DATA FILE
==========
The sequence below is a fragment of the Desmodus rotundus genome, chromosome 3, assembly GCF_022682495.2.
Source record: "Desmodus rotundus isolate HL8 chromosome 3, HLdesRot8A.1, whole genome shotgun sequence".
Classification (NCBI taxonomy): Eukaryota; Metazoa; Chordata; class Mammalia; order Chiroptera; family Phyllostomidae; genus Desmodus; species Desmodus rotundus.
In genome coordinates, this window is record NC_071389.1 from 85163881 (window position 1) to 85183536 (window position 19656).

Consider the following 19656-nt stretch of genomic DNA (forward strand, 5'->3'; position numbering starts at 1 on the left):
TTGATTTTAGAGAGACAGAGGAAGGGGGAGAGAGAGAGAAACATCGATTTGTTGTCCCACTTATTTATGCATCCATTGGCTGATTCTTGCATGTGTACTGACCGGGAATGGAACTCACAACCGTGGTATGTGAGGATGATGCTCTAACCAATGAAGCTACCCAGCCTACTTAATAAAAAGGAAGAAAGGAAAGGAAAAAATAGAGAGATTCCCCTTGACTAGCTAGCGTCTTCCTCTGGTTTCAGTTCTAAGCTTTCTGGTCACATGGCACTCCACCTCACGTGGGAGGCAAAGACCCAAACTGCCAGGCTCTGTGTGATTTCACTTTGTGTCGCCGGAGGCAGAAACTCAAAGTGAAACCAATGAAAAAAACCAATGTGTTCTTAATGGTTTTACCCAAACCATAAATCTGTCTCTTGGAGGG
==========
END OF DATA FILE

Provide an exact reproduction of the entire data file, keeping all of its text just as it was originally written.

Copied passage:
The sequence below is a fragment of the Desmodus rotundus genome, chromosome 3, assembly GCF_022682495.2.
Source record: "Desmodus rotundus isolate HL8 chromosome 3, HLdesRot8A.1, whole genome shotgun sequence".
Classification (NCBI taxonomy): Eukaryota; Metazoa; Chordata; class Mammalia; order Chiroptera; family Phyllostomidae; genus Desmodus; species Desmodus rotundus.
In genome coordinates, this window is record NC_071389.1 from 85163881 (window position 1) to 85183536 (window position 19656).

Consider the following 19656-nt stretch of genomic DNA (forward strand, 5'->3'; position numbering starts at 1 on the left):
TTGATTTTAGAGAGACAGAGGAAGGGGGAGAGAGAGAGAAACATCGATTTGTTGTCCCACTTATTTATGCATCCATTGGCTGATTCTTGCATGTGTACTGACCGGGAATGGAACTCACAACCGTGGTATGTGAGGATGATGCTCTAACCAATGAAGCTACCCAGCCTACTTAATAAAAAGGAAGAAAGGAAAGGAAAAAATAGAGAGATTCCCCTTGACTAGCTAGCGTCTTCCTCTGGTTTCAGTTCTAAGCTTTCTGGTCACATGGCACTCCACCTCACGTGGGAGGCAAAGACCCAAACTGCCAGGCTCTGTGTGATTTCACTTTGTGTCGCCGGAGGCAGAAACTCAAAGTGAAACCAATGAAAAAAACCAATGTGTTCTTAATGGTTTTACCCAAACCATAAATCTGTCTCTTGGAGGG